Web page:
And yet, a few months on, Sissoko is still not a first-team regular. He is still considered to be a huge disappointment. And he is not the only one. Dutch striker Vincent Janssen came with high hopes pinned on him too following an impressive season in the Dutch Eredivisie, where he top-scored at AZ Alkmaar with 27 goals. But he has scored just four times in 28 appearances in all competitions this season – and all have come from the penalty spot.
If outgoing head of recruitment Paul Mitchell, who signed N'Koudou, had his way, Janssen would have been plying his trade elsewhere. Mitchell is thought to have wanted Michy Batshuayi instead of the Dutchman and this, reportedly, is partly why he chose to resign.
“For us, it is very difficult to sign players like our opponents,” Pochettino said, following on from his words on N'Koudou. “When you compare Tottenham with Liverpool, Chelsea, [Manchester] City, [Manchester] United and Arsenal, in this moment it is very difficult to compete with them. The challenge is to be clever and to take risks — and as we know, when you take risks in football, sometimes you win and sometimes you lose.”
Without a doubt, as things stand, Spurs have lost big time where their summer recruitment is concerned. Poor performances from their new recruits mean that when Pochettino rotates his squad in an effort to rest key players or when injuries arise, his starting XI is left significantly weakened and virtually ineffective, as some of their disappointing European displays can testify.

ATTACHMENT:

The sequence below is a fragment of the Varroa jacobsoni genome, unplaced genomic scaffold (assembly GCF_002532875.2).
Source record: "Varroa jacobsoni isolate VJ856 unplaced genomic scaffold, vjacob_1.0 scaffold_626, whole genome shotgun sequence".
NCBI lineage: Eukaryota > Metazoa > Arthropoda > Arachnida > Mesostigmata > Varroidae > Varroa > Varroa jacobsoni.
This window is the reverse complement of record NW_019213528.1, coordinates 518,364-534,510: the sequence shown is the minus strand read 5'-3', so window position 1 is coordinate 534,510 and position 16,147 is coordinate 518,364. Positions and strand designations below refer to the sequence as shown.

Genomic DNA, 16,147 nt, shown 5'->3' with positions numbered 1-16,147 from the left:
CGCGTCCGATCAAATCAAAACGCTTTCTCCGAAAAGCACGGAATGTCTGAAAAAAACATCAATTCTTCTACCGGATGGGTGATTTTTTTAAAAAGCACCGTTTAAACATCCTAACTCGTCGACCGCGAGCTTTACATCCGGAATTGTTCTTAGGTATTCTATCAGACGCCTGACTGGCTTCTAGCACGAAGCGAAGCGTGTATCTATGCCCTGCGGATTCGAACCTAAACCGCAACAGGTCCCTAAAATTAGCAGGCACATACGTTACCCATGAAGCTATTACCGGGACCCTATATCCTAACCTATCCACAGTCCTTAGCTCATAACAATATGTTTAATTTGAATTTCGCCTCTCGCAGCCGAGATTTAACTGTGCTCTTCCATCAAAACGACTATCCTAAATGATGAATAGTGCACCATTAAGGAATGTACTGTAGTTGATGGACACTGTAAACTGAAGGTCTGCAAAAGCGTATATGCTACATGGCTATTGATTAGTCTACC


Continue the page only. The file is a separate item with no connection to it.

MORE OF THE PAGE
They may boast a few talented youngsters, but for a club that is supposed to be challenging strongly on multiple fronts, they genuinely lack proper depth. This is not a new problem and unless it is addressed, it will continue to halt their progression toward the league title and the status of a true European heavyweight.
No doubt plans for this summer's transfer window are already underway. It is imperative that they get the right business done this time. Pochettino, who is part of a four-man committee that identifies the club's transfer targets, knows that.
He is also fully aware of a huge factor influencing who they are able to target, a factor that very likely played a decisive role when the choice between Batshuayi, who ended up costing Chelsea £33million, and Janssen, who cost Spurs £17million, was made.
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“When you're building a stadium like we're building you are not only focused to improve the team. You need to be focused on improving the team but at the same time you're spending money to create a massive stadium which will be one of the best stadiums in Europe,” he added. “We needed that.
“With the new stadium, Tottenham will be one of the best teams in the world, for sure. But now we need to be creative and sometimes take a risk and when you take a risk sometimes you win and sometimes you don't.”
He refused to say whether he felt the club had won or lost with N'Koudou, saying: “We'll see, we'll see. Now is not the time to assess. We cannot be unfair with Nkoudou because it's difficult to assess him so early. We need to give him more time and he needs to show his real quality and build his confidence.”
Taking his blistering pace, his tricky feet, and the promising season he had with Marseille prior to his move into consideration, it can be said that he certainly has the talent. But Pochettino can be ruthless, and so if N'Koudou is to finally deliver on his potential, he needs to do it soon or else the Argentine will take a risk on someone else.